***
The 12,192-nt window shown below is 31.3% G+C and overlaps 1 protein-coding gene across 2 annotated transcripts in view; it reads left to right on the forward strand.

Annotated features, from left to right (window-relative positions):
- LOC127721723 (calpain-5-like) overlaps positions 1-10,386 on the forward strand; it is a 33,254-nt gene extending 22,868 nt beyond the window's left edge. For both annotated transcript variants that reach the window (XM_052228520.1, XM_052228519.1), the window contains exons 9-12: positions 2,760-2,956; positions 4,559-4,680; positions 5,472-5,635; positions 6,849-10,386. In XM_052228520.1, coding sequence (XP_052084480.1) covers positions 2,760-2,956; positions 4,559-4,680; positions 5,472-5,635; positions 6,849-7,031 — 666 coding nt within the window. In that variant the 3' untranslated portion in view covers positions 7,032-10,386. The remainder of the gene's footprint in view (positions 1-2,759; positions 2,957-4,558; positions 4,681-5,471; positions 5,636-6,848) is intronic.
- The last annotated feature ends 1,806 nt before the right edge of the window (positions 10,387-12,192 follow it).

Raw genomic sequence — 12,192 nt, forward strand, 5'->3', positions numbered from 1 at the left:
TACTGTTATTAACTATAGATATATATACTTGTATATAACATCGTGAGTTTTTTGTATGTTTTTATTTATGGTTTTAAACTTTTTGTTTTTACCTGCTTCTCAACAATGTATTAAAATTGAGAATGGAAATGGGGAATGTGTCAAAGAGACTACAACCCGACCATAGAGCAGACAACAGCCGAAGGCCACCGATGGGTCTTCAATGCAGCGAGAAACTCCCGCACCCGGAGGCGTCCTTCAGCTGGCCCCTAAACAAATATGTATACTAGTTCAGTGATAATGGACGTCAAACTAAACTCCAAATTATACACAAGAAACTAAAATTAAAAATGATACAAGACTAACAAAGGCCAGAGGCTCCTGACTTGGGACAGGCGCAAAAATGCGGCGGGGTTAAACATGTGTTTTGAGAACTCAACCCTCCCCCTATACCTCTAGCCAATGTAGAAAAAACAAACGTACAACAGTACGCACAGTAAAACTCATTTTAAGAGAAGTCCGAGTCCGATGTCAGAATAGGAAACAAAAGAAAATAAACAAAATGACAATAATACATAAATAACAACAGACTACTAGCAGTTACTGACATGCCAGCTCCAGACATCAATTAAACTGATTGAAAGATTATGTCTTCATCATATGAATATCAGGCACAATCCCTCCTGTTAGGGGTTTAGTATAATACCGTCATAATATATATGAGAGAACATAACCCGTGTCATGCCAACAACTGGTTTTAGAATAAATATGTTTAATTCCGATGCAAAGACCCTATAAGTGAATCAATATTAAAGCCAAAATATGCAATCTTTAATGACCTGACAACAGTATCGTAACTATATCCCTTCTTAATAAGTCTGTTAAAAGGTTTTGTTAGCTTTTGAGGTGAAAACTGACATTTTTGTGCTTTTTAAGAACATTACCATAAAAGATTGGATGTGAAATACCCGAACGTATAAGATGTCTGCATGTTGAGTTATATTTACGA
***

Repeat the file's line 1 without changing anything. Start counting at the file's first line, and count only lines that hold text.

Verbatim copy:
The 12,192-nt window shown below is 31.3% G+C and overlaps 1 protein-coding gene across 2 annotated transcripts in view; it reads left to right on the forward strand.